IN AN ALTERNATE universe in which the pandemic didn't happen, chef Thomas Stacy might still be toiling away obscurely in someone else's kitchen. But it's 2021, in the age of Covid, and a few months ago Stacy debuted his first restaurant, in CityCentre, an ambitious 24-seat Euro-Asian tasting-menu concept called ReikiNa.
It's an astounding feat for someone who, until three years ago, had never worked in a professional eatery. After studying supply chain management at UH, Stacy, a Houston native, moved to Seattle, where he managed a fulfillment center for Amazon. In 2019, unimpressed with corporate life, he returned home to pursue his passion for cooking. With zero experience but a drive to learn, he applied for a cook's position at his favorite restaurant, Uchi, and was hired. He worked there for nine months, till the pandemic happened.
ReikiNa, a contraction of two Japanese words which means "divine snacks," was created as a way to facilitate human connection. "I started the concept to fill a hole for people who wanted to have a restaurant during the pandemic," he explains. At first, it was just a dinner he held for friends at his Montrose apartment. Social media posts from that dinner led to a weekly pop-up dinner series, which, in turn, resulted in an offer, from one of his patrons, to turn his concept into a brick-and-mortar.
The restaurant, open Thursdays-Saturdays, is an experience that blends art, music and cuisine — a gallery featuring large-format paintings by Houston artists such as Bradley Kerl and Molly Koehn, music from Stacy's eclectic personal vinyl collection, and food designed to match. There's only one seating each night. And when you're there, it feels like you're at a dinner party with friends, with Stacy playing host.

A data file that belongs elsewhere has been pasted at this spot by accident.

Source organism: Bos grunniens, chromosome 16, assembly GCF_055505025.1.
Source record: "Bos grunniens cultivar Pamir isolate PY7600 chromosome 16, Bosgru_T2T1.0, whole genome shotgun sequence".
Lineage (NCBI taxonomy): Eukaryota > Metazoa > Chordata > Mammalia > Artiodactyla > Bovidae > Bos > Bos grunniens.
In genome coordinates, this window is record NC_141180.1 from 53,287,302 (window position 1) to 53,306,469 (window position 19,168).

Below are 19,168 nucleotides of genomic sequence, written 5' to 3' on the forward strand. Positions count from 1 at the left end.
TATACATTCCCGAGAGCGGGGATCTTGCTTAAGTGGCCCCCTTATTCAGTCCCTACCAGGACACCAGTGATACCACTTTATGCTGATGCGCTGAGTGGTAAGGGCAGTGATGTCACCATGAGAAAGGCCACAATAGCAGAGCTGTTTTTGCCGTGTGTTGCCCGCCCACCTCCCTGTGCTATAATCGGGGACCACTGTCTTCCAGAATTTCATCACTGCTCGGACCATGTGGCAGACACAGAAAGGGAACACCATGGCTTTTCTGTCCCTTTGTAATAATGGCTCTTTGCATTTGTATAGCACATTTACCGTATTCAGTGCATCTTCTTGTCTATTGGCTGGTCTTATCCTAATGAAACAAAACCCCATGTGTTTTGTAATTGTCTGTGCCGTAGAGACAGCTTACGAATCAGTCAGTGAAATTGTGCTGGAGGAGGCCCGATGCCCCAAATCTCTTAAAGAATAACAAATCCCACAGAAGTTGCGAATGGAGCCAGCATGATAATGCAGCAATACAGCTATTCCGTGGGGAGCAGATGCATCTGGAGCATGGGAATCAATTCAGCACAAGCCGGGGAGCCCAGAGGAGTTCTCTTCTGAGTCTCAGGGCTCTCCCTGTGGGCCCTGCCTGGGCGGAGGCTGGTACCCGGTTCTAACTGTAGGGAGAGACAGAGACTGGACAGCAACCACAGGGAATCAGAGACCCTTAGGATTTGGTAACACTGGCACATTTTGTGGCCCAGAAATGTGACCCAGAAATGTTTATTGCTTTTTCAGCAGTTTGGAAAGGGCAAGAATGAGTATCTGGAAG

Blessed with rock-star good looks — blue eyes, long hair pulled up in a bandana, and a sleeve of tattoos featuring a butterfly he says represents metamorphosis — the 30-year-old chef greets all guests personally, and concludes each evening by playing the piano. Radiohead's "House of Cards" is a favorite.
Matcha and white chocolate mousse with nectarine sorbet
Upon entry, guests are invited to relax and order apéritifs in the lounge, an area marked by brightly hued velvet sofas, cocktail tables and period armchairs positioned over colorful area rugs. Stacy refers to the design ethos as "grandma on psychedelics."
When it's time to be seated, guests have a choice of bar seating or a communal table, where chairs are positioned to facilitate easy conversation. Cue the music. Stacy chooses different genres to fit a mood, from records like 1965's Whipped Cream and Other Delights by Herp Alpert, or Anak Ko by Jay Som from 2019, which spin from a vintage turntable.
The menu, which will be updated every two months, pulls from the chef's experience at Uchi, his love for Houston's broad ethnic cuisines, and cookbooks like David Chang's Momofuku and Gabriel Rucker's Le Pigeon, creating dishes that evoke familiarity yet reflect his singular style.
One recent night, the first two courses are Japanese-esque in nature — New England oyster on the half shell, served with sake mignonette and a couple drops neon-green cilantro oil; and yellowtail sashimi with pineapple vierge and lemon-drop melon. By the third dish, a chicken liver mousse served with butter crisp toast, lychee cassis reduction and radish kimchi, you're starting to see more complexity.
As the dishes become more substantial, there's that first wow moment — a crab cake fried to a crisp and served as a butter lettuce wrap with pickles and miso orange emulsion. And then, just when you think that wow moment has passed, another one hits you in the form of a char siu pork bao, a play on a traditional Chinese dim sum dish, with cherries and pickled fennel.
"I really love a tasting a menu as a way to express a full idea," he says. "Kind of like how an artist would write a full album, and you'd listen to a full record, as opposed to just picking tracks."